"Pappy" Boyington resigned his USMC lieutenant's commission in order to join the American Volunteer Group. He later reneged on his contract in order to return to the Marines and was accepted in the rank of major.

Both Boyington and Morgan became Medal of Honor winners.
 
Last edited:
Boyington was an interesting character, if somewhat prone to the demon drink.

He crops up in a couple of books I have, His own (fairly obviously), Baa, Baa, Black Sheep and one by his fellow pilot Frank Walton, Once They were Eagles.

He got the "Pappy" nickname as he was about ten years older than his other pilots.

He seems to be the only Japanese POW whose health actually improved in imprisonment (because he couldn't get any booze). he seemed to quite like being there and told Walton's wife that "the happiest time of my life was when I was in that Japanese prison camp. I was told what to do. Everything was arranged. I had no decisions to make.” That was probably bravado.

They don't make them like that anymore. It was the fags, not the booze, that got him in the end though.

For Gregory “Pappy” Boyington, war hero, F. Scott Fitzgerald said it best: “Show me a hero and I’ll write you a tragedy.”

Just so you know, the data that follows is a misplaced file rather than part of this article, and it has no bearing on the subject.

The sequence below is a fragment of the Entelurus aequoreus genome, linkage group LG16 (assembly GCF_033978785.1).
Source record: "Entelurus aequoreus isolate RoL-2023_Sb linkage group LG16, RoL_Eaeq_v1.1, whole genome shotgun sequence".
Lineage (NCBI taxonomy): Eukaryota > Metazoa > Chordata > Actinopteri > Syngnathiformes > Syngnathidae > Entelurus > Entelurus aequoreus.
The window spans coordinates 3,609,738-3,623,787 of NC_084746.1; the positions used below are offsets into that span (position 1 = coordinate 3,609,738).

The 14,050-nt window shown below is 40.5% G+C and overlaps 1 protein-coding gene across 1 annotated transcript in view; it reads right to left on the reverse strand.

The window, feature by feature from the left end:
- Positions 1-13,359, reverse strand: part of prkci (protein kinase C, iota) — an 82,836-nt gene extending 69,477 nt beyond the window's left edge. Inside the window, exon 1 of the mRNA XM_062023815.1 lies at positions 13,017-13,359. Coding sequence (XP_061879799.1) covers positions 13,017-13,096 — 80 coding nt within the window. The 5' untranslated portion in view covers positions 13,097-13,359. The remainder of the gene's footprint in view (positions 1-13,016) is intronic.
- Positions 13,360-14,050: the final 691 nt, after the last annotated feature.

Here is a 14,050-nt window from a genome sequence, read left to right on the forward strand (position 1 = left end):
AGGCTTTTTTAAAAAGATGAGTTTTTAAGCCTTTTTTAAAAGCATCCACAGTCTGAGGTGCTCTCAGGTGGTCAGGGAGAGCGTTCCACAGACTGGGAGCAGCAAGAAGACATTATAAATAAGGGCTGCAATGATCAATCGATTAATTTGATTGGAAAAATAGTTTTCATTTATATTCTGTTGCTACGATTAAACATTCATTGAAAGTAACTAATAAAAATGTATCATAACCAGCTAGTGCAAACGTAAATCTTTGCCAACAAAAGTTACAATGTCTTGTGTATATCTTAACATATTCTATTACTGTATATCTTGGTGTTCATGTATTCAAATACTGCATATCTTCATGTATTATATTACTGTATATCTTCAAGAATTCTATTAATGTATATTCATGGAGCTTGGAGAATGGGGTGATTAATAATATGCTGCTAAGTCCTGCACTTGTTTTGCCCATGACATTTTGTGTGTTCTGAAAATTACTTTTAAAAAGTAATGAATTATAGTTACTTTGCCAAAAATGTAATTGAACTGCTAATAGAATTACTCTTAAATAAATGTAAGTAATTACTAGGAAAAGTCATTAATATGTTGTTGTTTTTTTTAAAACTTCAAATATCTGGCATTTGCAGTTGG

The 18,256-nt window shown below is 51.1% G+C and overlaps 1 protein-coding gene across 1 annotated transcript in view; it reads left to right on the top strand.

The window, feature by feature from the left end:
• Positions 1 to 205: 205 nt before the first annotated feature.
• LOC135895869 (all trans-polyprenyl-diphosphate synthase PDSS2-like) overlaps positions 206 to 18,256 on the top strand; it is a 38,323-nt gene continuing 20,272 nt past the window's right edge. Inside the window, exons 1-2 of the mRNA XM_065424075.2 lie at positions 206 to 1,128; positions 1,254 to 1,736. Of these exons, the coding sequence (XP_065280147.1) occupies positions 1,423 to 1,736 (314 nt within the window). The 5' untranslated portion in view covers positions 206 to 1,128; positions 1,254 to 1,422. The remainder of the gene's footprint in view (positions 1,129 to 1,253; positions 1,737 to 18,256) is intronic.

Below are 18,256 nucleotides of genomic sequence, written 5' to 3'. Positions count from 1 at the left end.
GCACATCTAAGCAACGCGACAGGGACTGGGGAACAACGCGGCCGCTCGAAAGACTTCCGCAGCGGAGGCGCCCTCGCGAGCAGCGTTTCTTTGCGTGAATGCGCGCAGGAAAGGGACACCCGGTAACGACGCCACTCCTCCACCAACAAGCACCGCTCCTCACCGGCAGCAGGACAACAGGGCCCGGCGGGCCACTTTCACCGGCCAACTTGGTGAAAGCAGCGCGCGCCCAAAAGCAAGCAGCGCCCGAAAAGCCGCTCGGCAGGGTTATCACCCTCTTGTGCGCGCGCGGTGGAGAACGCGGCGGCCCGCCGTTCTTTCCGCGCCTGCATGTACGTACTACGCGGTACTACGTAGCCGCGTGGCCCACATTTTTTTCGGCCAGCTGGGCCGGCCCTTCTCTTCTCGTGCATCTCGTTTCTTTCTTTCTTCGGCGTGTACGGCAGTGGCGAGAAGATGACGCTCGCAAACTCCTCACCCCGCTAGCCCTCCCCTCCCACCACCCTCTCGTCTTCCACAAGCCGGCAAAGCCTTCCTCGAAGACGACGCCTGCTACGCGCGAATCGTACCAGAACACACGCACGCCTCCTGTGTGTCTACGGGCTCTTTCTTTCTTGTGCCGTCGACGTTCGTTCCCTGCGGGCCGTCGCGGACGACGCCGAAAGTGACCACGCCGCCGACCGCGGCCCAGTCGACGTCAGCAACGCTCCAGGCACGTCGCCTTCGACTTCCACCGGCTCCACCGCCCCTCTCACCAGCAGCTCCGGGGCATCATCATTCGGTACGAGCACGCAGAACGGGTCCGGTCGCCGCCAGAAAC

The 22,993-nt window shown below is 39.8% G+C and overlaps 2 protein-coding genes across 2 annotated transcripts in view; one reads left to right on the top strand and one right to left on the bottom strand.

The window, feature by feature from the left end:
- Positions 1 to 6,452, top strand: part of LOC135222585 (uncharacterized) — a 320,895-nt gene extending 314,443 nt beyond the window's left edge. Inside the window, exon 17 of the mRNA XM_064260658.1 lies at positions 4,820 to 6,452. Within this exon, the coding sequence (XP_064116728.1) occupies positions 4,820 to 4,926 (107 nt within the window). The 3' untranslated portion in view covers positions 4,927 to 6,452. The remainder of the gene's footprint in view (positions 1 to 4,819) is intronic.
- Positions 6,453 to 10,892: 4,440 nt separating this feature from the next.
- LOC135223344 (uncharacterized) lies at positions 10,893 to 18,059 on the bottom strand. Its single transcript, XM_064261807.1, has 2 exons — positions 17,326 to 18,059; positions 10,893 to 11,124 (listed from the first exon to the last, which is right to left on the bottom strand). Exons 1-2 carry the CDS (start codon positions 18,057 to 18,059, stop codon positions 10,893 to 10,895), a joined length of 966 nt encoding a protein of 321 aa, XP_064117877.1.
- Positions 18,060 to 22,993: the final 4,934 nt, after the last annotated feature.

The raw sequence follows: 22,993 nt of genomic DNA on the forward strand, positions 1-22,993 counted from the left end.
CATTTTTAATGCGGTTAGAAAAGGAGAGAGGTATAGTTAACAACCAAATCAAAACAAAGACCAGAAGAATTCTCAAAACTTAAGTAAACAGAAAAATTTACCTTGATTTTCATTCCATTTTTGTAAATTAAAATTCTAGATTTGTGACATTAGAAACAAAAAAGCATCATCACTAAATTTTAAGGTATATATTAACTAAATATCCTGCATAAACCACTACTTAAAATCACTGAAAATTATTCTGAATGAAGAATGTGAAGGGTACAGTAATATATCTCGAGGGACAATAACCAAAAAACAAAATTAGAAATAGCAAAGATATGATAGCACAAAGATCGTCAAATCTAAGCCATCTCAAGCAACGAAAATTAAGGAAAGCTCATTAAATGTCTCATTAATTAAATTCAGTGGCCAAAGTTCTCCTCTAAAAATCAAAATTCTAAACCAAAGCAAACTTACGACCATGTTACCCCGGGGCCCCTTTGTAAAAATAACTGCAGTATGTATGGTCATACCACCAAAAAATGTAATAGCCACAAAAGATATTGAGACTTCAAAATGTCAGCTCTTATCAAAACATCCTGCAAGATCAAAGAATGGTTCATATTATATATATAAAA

Boyington was an interesting character, if somewhat prone to the demon drink.

He crops up in a couple of books I have, His own (fairly obviously), Baa, Baa, Black Sheep and one by his fellow pilot Frank Walton, Once They were Eagles.

He got the "Pappy" nickname as he was about ten years older than his other pilots.

He seems to be the only Japanese POW whose health actually improved in imprisonment (because he couldn't get any booze). he seemed to quite like being there and told Walton's wife that "the happiest time of my life was when I was in that Japanese prison camp. I was told what to do. Everything was arranged. I had no decisions to make.” That was probably bravado.

They don't make them like that anymore. It was the fags, not the booze, that got him in the end though.

For Gregory “Pappy” Boyington, war hero, F. Scott Fitzgerald said it best: “Show me a hero and I’ll write you a tragedy.”
There was an interesting anecdote in Boyington's autobiography which I read at around the same time as I had arrived out in Asia for the first time and was throwing my money around and making myself popular (or so I thought) with everyone.

At the time my then girlfriend would tell me off for throwing money around, to which I would reply that it was chickenfeed to what I would spend back home and if it made people happy where was the harm?

In his book Pappy mentioned how he would pay his shoeshine boy a dollar to shine his boots, the lad was delighted and would show up early every day to make sure he would give the boots a good shine, everybody happy. Till one day the boy's father came to the base in a furious mood and told Pappy to stop paying the boy so much money, astonished he asked the old man why, and the father explained that the son now earned more from ten minutes shining Pappy's boots than his father earned from a week of hard toil that supported the rest of the family, and that it would ruin the boy.

To his credit Boyington took aboard what the father said, and I thought it said a lot about the man's character that he would include such an anecdote in his memoirs.
 

Latest Threads

Top